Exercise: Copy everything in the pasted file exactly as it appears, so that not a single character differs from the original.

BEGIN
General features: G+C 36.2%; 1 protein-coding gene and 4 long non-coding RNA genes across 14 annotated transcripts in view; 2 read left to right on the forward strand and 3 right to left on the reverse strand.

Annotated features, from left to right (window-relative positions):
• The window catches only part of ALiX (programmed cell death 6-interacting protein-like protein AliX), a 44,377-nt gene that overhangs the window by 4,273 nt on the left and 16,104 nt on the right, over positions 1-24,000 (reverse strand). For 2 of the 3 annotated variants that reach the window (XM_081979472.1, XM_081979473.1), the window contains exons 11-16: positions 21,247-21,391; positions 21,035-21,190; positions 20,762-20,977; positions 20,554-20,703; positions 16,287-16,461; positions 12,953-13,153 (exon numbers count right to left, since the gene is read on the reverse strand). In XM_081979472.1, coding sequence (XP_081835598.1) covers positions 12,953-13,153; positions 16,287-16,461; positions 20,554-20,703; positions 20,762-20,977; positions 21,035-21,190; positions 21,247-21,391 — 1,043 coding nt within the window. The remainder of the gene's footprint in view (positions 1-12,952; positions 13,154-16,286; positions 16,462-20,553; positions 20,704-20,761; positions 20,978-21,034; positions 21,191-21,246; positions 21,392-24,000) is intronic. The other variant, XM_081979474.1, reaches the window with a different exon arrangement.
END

General features: G+C 36.2%; 1 protein-coding gene and 4 long non-coding RNA genes across 14 annotated transcripts in view; 2 read left to right on the forward strand and 3 right to left on the reverse strand.

Annotated features, from left to right (window-relative positions):
• The window catches only part of ALiX (programmed cell death 6-interacting protein-like protein AliX), a 44,377-nt gene that overhangs the window by 4,273 nt on the left and 16,104 nt on the right, over positions 1-24,000 (reverse strand). For 2 of the 3 annotated variants that reach the window (XM_081979472.1, XM_081979473.1), the window contains exons 11-16: positions 21,247-21,391; positions 21,035-21,190; positions 20,762-20,977; positions 20,554-20,703; positions 16,287-16,461; positions 12,953-13,153 (exon numbers count right to left, since the gene is read on the reverse strand). In XM_081979472.1, coding sequence (XP_081835598.1) covers positions 12,953-13,153; positions 16,287-16,461; positions 20,554-20,703; positions 20,762-20,977; positions 21,035-21,190; positions 21,247-21,391 — 1,043 coding nt within the window. The remainder of the gene's footprint in view (positions 1-12,952; positions 13,154-16,286; positions 16,462-20,553; positions 20,704-20,761; positions 20,978-21,034; positions 21,191-21,246; positions 21,392-24,000) is intronic. The other variant, XM_081979474.1, reaches the window with a different exon arrangement.